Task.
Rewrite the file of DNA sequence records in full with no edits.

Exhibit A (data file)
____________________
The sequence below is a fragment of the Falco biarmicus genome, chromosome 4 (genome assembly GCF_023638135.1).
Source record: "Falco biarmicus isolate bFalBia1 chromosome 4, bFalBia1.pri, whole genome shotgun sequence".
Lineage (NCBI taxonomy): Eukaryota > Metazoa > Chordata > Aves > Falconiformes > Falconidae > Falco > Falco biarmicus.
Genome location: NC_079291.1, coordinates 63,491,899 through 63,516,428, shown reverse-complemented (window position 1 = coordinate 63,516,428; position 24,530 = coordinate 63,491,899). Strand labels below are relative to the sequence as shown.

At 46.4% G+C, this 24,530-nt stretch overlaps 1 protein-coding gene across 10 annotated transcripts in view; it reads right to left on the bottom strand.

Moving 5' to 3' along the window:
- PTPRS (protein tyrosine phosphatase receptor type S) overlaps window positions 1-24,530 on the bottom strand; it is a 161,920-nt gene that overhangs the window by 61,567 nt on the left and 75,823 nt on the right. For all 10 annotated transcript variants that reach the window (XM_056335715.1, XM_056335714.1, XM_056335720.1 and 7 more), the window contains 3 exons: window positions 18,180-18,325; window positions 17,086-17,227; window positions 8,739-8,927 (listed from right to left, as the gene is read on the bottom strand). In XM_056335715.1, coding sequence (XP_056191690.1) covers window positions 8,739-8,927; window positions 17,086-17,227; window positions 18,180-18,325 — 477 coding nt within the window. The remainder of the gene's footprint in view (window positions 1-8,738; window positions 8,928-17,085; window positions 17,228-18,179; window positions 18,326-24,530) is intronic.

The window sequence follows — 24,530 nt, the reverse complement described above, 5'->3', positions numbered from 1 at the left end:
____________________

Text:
The sequence below is a fragment of the Falco biarmicus genome, chromosome 4 (genome assembly GCF_023638135.1).
Source record: "Falco biarmicus isolate bFalBia1 chromosome 4, bFalBia1.pri, whole genome shotgun sequence".
Lineage (NCBI taxonomy): Eukaryota > Metazoa > Chordata > Aves > Falconiformes > Falconidae > Falco > Falco biarmicus.
Genome location: NC_079291.1, coordinates 63,491,899 through 63,516,428, shown reverse-complemented (window position 1 = coordinate 63,516,428; position 24,530 = coordinate 63,491,899). Strand labels below are relative to the sequence as shown.

At 46.4% G+C, this 24,530-nt stretch overlaps 1 protein-coding gene across 10 annotated transcripts in view; it reads right to left on the bottom strand.

Moving 5' to 3' along the window:
- PTPRS (protein tyrosine phosphatase receptor type S) overlaps window positions 1-24,530 on the bottom strand; it is a 161,920-nt gene that overhangs the window by 61,567 nt on the left and 75,823 nt on the right. For all 10 annotated transcript variants that reach the window (XM_056335715.1, XM_056335714.1, XM_056335720.1 and 7 more), the window contains 3 exons: window positions 18,180-18,325; window positions 17,086-17,227; window positions 8,739-8,927 (listed from right to left, as the gene is read on the bottom strand). In XM_056335715.1, coding sequence (XP_056191690.1) covers window positions 8,739-8,927; window positions 17,086-17,227; window positions 18,180-18,325 — 477 coding nt within the window. The remainder of the gene's footprint in view (window positions 1-8,738; window positions 8,928-17,085; window positions 17,228-18,179; window positions 18,326-24,530) is intronic.

The window sequence follows — 24,530 nt, the reverse complement described above, 5'->3', positions numbered from 1 at the left end: